Saturday, March 20, 2010

Turning 50+

Now that people like me have turned 50, we are taking a closer look at the term "Baby Boomers:

Middle Boomers: A Separate Demographic Group

For decades, American Baby Boomers have been characterized as a bloc of people who think and act as one monolithic generation. However, a recent study from the MetLife Mature Market Institute shows that Young, Middle and Older Boomers grew up during disparate "eras" and are now at different stages in their lives. They should, perhaps, be treated as separate demographic groups.

In both a series of Demographic Profiles and a new study, The MetLife Study of Boomers in the Middle, facts are emerging about how distinct the segments are.

"The Middle Boomers, now 52 to 58 years old and 29 million strong, are very much a generation of the 60s," said Sandra Timmermann, Ed.D., director of the MetLife Mature Market Institute. "They identify with the Vietnam War, the Kennedy assassination and the women’s movement, identifying the war as the event that most influenced them in their youth. They are distinguished most by a change in culture through political and social activism. But, like the proverbial often-neglected 'middle child,' they have rarely been noted as having an identity of their own, although they are different in many ways from the Oldest and Youngest Boomers."

From a business and financial standpoint, the Middle Boomers are looking forward to retirement (setting their sights on age 65), have a high net worth ($100,000 or more, excluding their home value) and are currently in their peak earning years. On the other hand, more than half (54%) say they are behind on their retirement savings goals and that many who have delayed retirement have been affected by the economy. Most will rely on Social Security for their retirement income (42% of it, on average).

A majority own their own homes, which are worth an average of $273,000, and have an average of six financial products. One-third of the Middle Boomers expect to receive an inheritance from their parents in the amount of $181,000, slightly less than the Oldest Boomers and behind the Youngest Boomers, who expect $208,000.

Other specifics for the Middle Boomers:

50 is Okay
Turning age 50 was no big deal for the majority of Middle Boomers and they will not consider themselves "old" until age 75. That's older than the age selected by the Youngest Boomers (age 71), but younger than age 78, selected by the Oldest Boomers.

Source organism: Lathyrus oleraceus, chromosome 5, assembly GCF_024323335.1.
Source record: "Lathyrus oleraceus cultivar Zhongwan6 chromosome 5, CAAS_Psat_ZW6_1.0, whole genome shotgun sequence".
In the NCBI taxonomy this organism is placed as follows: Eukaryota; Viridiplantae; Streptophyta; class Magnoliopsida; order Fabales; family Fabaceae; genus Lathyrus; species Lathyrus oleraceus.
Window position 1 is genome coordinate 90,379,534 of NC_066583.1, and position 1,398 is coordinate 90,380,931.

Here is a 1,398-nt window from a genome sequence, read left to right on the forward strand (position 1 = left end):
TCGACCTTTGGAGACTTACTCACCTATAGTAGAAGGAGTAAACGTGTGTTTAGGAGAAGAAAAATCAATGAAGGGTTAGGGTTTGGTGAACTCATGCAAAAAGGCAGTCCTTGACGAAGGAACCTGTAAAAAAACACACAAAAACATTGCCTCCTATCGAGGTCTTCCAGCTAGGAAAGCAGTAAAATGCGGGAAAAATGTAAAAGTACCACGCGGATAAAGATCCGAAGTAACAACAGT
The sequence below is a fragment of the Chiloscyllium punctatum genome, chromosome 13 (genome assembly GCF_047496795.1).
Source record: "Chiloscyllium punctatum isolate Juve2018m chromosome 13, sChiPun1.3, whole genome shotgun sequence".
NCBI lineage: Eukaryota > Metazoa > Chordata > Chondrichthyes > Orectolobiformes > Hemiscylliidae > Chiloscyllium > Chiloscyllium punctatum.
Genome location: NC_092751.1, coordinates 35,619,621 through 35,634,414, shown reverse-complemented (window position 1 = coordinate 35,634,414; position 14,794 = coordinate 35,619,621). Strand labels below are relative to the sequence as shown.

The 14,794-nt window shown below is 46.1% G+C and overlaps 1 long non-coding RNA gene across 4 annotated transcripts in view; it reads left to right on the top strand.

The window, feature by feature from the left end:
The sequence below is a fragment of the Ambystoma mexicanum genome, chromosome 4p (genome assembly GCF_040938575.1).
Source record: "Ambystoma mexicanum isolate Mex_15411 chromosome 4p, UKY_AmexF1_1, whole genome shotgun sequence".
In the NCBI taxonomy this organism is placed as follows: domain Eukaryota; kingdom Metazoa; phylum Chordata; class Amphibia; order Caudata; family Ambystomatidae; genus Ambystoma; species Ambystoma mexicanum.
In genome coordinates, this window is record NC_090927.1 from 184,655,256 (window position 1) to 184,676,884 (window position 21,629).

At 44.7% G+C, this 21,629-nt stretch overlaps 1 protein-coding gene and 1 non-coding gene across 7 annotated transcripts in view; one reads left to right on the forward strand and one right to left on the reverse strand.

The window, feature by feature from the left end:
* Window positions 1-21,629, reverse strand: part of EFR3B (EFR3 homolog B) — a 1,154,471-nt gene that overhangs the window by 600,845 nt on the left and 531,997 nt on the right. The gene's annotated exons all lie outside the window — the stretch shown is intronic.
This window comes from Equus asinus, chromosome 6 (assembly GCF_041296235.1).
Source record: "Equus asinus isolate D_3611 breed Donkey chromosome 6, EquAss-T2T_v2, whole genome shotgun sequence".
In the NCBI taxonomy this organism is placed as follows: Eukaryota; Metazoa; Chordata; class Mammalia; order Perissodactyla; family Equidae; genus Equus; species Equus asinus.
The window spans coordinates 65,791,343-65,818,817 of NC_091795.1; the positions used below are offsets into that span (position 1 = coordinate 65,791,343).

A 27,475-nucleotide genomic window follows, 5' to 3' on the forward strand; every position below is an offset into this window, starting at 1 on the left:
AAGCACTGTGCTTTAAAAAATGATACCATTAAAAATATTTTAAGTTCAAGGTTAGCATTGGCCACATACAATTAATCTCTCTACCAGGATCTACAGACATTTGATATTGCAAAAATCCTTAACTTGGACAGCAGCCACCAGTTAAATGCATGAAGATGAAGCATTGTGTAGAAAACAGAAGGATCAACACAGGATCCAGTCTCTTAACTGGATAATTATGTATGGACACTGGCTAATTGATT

Maturity Means a Shift in Priorities
Middle Boomers have experienced a shift in their life priorities in the past five to ten years. They say they are concentrating more on family, financial security, personal well-being and wellness.

Seventy-one percent of this group are married or in domestic partnerships. Husbands are generally two years older than wives. Twelve percent are divorced or separated, 4% are widowed and 13% have never been married. Those who are divorced have the most concerns about retirement and income.

Still Healthy, but Concerned About Health Care
Like the Oldest and Youngest Boomers, the middle group report they are healthy with more than half (56%) saying their health is very good to excellent. Looking ahead, though, 26% of those who are healthy say their biggest retirement concern will be affordable health care.

Truly the Sandwich Generation
Two-thirds of the Middle Boomers report having at least one parent still living, and half still have children living at home. About half also have grandchildren. Seventy-two percent have been providing financial assistance and support to their children and grandchildren, averaging about $38,000 over the past five years. They are not yet empty-nesters like the Older Boomers. Fourteen percent are providing care to older parents.

(Source: MetLife Mature Market Institute, 03/02/10)

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